Next minor releaseMinor Release A set of releases or versions having the same minor version number may be collectively referred to as .x , for example version 5.2.x to refer to versions 5.2, 5.2.1, 5.2.3, and all other versions in the 5.2 (five dot two) branch of that software. Minor Releases often make improvements to existing features and functionality.: 6.4.3

@jorbin shared an update:

  • Timeline coming before next devchat.
  • No pressing issues – okay to wait “a few weeks for the next minor.”
  • Reminder to “milestone any tickets” needing addressing.

Next major releasemajor release A release, identified by the first two numbers (3.6), which is the focus of a full release cycle and feature development. WordPress uses decimaling count for major release versions, so 2.8, 2.9, 3.0, and 3.1 are sequential and comparable in scope.: 6.5

  • Release squad: call to join the squad ended Jan 12th.
  • Current: in Alpha.
  • Next milestone: BetaBeta A pre-release of software that is given out to a large group of users to trial under real conditions. Beta versions have gone through alpha testing in-house and are generally fairly close in look, feel and function to the final product; however, design changes often occur as part of the process. 1 is Feb 13th.

Tickets / Issues that need assistance

  • #60227 @jonsurrell asked for feedback to use an external library for testing the HTMLHTML HyperText Markup Language. The semantic scripting language primarily used for outputting content in web browsers. APIAPI An API or Application Programming Interface is a software intermediary that allows programs to interact with each other and share data in limited, clearly defined ways..
  • #60025 @jorbin requested help (it’s in the 6.4.3 milestone) and noted:

Joe did a great job of summerizing and shared some paths forward that I think could be good to explore

Open Floor

Discussion of changing DevChat

@jorbin opened the discussion for changing DevChat, i.e. to get to the important things to chat about (rather than half or more of the meeting dropping links):

As we are now 43 minutes into the meeting and it’s been almost all link sharing thus far, I wonder if perhaps 2024 should be the year we explore some alternatives for this meeting? I’m not sure that a link dump is doing it

The discussion summary:

socializing to folks leading/working on feature projects or specific items targeted in a current major release that devchat is a good place to come and share blocks/problems/areas for feedback they have.  Chatting through those things synchronously can help find alternate paths forward for those things that are of importance to the project.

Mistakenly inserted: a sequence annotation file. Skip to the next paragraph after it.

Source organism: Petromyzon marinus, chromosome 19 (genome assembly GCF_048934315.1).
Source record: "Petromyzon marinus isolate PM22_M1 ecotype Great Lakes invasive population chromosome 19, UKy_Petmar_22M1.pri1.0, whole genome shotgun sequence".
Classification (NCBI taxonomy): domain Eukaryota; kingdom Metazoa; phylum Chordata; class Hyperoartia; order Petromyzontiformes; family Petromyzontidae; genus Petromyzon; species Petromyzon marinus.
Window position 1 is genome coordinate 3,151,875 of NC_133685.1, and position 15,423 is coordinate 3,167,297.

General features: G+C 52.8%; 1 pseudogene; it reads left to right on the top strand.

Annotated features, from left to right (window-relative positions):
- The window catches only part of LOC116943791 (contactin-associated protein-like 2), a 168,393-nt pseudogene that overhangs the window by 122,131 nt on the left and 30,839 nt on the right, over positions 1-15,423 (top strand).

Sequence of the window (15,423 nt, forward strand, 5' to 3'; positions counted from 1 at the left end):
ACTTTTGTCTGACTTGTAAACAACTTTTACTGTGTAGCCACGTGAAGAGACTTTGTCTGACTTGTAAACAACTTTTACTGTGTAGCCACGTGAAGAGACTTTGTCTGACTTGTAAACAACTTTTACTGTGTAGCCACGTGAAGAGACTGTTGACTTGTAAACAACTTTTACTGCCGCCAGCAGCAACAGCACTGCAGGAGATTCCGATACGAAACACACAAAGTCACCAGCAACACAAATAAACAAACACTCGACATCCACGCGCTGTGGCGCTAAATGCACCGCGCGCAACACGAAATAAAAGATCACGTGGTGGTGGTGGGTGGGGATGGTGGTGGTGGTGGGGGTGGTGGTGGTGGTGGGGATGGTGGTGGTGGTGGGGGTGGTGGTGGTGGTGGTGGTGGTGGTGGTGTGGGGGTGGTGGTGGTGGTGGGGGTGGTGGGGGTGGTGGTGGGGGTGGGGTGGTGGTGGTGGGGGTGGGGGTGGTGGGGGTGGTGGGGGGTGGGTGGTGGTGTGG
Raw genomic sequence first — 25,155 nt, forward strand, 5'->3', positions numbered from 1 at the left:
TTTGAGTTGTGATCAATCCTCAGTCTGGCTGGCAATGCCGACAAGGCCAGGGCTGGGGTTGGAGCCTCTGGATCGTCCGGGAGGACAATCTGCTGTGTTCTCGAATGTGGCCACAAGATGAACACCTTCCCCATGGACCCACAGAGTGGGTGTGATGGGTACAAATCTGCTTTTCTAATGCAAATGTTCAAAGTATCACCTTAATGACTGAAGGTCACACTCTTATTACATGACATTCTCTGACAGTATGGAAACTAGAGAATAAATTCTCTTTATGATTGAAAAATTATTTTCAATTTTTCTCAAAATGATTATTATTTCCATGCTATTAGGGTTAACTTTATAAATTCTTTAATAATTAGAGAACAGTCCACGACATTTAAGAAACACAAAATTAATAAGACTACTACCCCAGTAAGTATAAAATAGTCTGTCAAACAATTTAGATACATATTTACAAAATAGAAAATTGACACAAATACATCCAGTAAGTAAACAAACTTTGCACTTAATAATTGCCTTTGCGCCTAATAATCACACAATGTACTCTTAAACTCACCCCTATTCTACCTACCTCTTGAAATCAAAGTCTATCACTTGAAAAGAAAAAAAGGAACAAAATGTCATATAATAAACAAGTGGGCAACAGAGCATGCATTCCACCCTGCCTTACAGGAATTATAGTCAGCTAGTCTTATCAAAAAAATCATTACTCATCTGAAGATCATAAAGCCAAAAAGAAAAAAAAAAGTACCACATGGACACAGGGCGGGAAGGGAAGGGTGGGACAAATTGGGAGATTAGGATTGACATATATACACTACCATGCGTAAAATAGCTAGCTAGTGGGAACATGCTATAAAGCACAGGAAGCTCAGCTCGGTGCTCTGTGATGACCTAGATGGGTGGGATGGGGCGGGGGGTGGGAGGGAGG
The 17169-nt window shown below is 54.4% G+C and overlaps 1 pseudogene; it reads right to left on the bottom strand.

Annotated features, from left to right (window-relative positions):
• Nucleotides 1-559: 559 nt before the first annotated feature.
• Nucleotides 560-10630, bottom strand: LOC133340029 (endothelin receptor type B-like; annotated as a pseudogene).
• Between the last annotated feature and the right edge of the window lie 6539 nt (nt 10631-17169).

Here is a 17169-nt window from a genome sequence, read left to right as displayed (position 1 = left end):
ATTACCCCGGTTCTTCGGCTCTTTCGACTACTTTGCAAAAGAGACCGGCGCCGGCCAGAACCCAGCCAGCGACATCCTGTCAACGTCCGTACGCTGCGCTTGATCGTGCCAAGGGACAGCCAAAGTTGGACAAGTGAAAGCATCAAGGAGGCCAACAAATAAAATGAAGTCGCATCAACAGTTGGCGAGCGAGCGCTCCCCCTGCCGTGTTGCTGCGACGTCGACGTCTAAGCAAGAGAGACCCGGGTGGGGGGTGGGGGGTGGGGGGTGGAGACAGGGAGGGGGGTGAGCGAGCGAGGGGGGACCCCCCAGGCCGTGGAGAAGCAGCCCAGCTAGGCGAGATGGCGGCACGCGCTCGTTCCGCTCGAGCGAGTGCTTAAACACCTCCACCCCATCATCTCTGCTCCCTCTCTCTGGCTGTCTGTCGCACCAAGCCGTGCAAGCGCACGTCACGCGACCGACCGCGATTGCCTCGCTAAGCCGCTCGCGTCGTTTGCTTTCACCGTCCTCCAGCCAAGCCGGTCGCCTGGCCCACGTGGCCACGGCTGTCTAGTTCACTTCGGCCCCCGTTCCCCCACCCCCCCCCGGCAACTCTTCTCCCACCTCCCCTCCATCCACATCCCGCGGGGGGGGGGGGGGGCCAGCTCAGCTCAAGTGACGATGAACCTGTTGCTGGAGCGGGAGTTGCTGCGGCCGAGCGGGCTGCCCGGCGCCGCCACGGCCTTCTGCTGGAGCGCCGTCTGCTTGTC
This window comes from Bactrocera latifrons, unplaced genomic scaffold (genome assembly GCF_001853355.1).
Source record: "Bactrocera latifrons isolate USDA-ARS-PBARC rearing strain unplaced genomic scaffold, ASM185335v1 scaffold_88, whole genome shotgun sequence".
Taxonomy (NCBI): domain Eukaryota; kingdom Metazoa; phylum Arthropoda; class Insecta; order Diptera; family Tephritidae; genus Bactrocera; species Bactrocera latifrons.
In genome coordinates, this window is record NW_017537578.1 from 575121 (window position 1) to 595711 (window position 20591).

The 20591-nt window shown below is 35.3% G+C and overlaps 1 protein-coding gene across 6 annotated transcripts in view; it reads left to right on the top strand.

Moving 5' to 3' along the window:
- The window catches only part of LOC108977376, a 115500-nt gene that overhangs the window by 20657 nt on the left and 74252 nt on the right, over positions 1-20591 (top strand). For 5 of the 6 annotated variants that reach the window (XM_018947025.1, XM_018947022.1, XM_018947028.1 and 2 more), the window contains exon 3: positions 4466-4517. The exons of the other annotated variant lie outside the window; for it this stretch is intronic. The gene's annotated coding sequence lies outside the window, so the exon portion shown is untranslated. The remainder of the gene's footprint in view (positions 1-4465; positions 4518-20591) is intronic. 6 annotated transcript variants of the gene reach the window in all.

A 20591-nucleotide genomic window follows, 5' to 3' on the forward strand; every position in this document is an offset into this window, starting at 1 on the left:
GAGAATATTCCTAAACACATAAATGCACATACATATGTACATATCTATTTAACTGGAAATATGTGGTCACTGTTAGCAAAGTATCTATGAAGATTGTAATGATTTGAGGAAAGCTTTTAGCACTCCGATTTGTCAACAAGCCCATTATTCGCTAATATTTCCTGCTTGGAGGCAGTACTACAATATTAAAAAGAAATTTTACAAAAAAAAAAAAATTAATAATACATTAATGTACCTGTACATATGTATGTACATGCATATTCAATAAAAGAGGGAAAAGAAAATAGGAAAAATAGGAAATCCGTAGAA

advance those conversations towards an acceptance or finding iterative ways to improve those proposals.

When to start? Experiment starts next meeting.

Call for Volunteers to review the open proposals on Make/Core and create a list of unresolved ones to discuss during the DevChat meeting.

Font Library – avoid merge roadblocks

@joemcgill asked for Font Library update and plan to avoid the roadblocks experienced during 6.4. See the discussion in the Slack thread which includes Core merge criteria.

Next Meeting

The next meeting will be on 17 January 2024 at 20:00 UTC . This DevChat will experiment with a new approach

Are you interested in helping draft DevChat summaries? Volunteer at the next meeting!

Props @webcommsat for peer review.

#6-4, #6-5, #core, #core-editor, #dev-chat, #meeting, #summary

6.4.3: An upcoming maintenance release

WordPress 6.4.3 is scheduled to be the next maintenance release for the 6.4 version. Its release will follow the following preliminary schedule:

  • 25 January 2024 – Release Candidaterelease candidate One of the final stages in the version release cycle, this version signals the potential to be a final release to the public. Also see alpha (beta). made available and announced here on the make/coreCore Core is the set of software required to run WordPress. The Core Development Team builds WordPress. site.
  • 30 January 2024 – Final release made available.

Specific times will be decided in advance and adjustments to the schedule may be made. All adjustments will be noted in this post.

Minor or Maintenance releases of WordPress are intended as bugbug A bug is an error or unexpected result. Performance improvements, code optimization, and are considered enhancements, not defects. After feature freeze, only bugs are dealt with, with regressions (adverse changes from the previous version) being the highest priority.-fix releases. Currently, four bug fixes have been merged into the 6.4 branchbranch A directory in Subversion. WordPress uses branches to store the latest development code for each major release (3.9, 4.0, etc.). Branches are then updated with code for any minor releases of that branch. Sometimes, a major version of WordPress and its minor versions are collectively referred to as a "branch", such as "the 4.0 branch". with seven additional tickets intended for this release. If you have a ticketticket Created for both bug reports and feature development on the bug tracker. that you think should be considered, please put it in the milestone or if you lack bug gardening capabilities, add a comment here. Note: except in extreme situations, only bug fixes will be considered and generally only bugs that have been introduced during the 6.4 cycle.